Liquidity risk management
Liquidity and solvency are the heavenly twins of banking, frequently indistinguishable. An illiquid bank can rapidly become insolvent, and an insolvent bank illiquid. As Tim Congdon noted, (FT, September 2007), in the 1950s liquid assets were typically 30 percent of British clearing banks’ total assets, and these largely consisted of Treasury Bills and short dated government debt. Currently, such cash holdings are about ½ percent and traditional liquid assets about 1 percent of total liabilities. Nor have prior standards relating to maturity transformation been maintained. Increasing proportions of long-dated assets have been financed by relatively short-dated borrowing in wholesale markets. Bank conduits financing tranches of securitised mortgages on the basis of three month asset-backed commercial paper is but an extreme example of this. Northern Rock is another. Such time inconsistency issues are hard to resolve, especially in the middle of a (foreseen) crisis; it is worth noting that many, though not all, of the aspects of this present crisis were foreseen by financial regulators. They just did not have the instruments, or perhaps the will, to do anything about it. If, when trouble strikes, the lifeboats are manned immediately, with extra liquidity being provided on easy terms, then there is encouragement to the banks to build even more densely on the flood plain. Why should the banks bother with liquidity management when the Central Bank will do all that for them? The banks have been taking out a liquidity ‘put’ on the Central Bank; they are in effect putting the downside of liquidity risk to the Central Bank. What is surely needed now is a calm and comprehensive review of what the principles of bank liquidity management should be.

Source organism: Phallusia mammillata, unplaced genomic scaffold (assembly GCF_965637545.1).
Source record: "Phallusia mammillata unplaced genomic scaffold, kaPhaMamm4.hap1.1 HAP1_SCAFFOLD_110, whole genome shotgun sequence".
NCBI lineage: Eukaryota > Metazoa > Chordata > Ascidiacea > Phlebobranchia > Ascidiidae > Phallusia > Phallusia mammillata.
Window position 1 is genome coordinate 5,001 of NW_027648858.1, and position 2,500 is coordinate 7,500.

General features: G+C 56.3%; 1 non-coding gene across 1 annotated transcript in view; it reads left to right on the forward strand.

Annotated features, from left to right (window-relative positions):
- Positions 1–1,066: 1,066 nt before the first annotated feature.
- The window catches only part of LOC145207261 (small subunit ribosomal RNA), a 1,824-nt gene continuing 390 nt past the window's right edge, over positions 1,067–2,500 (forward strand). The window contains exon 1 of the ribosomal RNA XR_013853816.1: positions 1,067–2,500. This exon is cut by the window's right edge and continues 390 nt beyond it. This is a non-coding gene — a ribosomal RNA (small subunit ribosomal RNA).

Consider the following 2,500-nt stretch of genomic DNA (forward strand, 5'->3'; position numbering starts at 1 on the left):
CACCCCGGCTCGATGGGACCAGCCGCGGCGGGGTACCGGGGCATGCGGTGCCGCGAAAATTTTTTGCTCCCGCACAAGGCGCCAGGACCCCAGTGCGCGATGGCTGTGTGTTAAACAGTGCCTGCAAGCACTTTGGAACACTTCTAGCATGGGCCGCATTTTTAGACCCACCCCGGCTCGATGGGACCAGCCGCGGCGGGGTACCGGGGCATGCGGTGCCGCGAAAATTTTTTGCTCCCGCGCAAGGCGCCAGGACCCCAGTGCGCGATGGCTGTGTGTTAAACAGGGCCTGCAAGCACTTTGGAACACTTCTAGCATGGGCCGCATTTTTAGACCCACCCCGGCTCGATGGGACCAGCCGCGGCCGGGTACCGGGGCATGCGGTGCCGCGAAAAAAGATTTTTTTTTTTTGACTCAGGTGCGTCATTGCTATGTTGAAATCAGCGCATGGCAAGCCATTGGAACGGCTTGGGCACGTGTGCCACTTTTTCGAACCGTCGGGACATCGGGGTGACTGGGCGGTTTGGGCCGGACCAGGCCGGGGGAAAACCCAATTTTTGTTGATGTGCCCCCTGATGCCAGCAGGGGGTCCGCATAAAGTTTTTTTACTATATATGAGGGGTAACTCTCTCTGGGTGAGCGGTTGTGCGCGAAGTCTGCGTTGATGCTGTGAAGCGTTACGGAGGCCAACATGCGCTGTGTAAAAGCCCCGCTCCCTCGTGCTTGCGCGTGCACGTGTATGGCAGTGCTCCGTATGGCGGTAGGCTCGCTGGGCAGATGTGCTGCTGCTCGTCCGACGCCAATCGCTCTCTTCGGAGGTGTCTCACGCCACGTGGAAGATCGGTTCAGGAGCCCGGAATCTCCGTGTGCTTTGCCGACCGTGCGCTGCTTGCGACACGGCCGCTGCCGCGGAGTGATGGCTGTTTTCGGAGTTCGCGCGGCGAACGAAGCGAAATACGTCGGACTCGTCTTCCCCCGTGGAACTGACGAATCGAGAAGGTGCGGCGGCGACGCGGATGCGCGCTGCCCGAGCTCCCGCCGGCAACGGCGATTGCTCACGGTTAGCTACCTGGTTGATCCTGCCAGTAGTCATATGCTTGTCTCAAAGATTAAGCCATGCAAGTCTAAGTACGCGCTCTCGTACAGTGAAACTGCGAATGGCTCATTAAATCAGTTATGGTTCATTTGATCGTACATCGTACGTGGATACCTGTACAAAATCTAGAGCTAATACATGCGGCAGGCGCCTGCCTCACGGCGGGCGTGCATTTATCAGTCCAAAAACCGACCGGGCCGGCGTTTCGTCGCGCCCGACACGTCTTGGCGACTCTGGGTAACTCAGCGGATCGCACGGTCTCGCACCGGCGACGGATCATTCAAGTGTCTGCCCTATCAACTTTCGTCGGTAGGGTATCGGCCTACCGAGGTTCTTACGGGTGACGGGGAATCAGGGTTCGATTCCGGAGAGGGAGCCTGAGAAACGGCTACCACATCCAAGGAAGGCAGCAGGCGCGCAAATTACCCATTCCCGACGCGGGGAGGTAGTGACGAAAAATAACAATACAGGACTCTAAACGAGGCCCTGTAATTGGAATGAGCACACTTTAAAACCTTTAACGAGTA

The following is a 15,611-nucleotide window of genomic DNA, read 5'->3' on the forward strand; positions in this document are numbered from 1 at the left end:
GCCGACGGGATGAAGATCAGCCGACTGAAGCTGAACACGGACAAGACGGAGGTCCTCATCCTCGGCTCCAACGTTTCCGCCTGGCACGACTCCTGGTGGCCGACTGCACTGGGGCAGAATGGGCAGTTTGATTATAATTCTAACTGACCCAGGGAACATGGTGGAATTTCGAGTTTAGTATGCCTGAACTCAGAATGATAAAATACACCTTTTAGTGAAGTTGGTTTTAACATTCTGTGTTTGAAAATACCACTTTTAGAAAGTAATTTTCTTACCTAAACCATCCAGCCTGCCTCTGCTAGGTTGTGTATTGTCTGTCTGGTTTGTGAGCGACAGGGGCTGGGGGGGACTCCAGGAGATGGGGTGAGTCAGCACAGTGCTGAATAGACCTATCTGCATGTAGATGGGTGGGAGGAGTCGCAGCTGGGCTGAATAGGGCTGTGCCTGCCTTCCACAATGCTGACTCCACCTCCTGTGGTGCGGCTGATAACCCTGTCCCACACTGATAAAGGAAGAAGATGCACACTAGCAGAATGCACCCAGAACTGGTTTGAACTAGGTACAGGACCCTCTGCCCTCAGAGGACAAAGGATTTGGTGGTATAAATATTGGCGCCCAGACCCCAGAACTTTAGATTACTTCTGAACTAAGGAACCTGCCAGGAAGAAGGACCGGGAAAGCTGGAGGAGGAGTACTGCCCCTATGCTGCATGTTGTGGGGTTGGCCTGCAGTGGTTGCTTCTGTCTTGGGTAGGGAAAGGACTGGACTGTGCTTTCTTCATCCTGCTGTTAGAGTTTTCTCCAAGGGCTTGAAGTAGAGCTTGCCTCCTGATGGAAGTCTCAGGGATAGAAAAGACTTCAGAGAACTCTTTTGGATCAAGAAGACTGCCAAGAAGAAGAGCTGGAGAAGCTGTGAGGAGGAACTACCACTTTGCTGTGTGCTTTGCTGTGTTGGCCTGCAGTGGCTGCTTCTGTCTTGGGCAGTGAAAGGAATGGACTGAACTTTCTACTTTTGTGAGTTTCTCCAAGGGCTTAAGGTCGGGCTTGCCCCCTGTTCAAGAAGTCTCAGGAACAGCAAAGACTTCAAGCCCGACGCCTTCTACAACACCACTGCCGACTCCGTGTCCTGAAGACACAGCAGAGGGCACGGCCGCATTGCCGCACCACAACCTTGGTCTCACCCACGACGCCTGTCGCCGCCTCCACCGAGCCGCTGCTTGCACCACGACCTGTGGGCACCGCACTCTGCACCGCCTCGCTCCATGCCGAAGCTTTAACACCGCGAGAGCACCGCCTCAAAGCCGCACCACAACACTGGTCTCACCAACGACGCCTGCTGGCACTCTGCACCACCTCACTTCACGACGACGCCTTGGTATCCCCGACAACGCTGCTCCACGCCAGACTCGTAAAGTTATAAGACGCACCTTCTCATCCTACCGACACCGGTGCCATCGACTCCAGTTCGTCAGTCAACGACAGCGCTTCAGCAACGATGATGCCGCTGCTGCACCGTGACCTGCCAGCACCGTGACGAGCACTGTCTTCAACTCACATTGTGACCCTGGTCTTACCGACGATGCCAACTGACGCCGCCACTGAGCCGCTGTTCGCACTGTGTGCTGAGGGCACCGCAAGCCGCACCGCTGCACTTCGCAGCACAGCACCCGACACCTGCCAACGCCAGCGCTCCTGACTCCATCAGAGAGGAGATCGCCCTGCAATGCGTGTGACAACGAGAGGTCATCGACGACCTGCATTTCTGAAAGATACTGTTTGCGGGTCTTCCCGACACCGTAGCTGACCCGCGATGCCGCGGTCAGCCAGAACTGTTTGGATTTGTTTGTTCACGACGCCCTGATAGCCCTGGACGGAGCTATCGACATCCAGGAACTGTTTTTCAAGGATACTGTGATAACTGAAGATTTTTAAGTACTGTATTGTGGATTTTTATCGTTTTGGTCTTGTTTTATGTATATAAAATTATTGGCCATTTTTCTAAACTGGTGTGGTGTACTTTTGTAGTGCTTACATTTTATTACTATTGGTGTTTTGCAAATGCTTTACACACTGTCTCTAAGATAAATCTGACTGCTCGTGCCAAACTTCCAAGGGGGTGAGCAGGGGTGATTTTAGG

Volume (Year): (2008)
Issue (Month): 11 (February)
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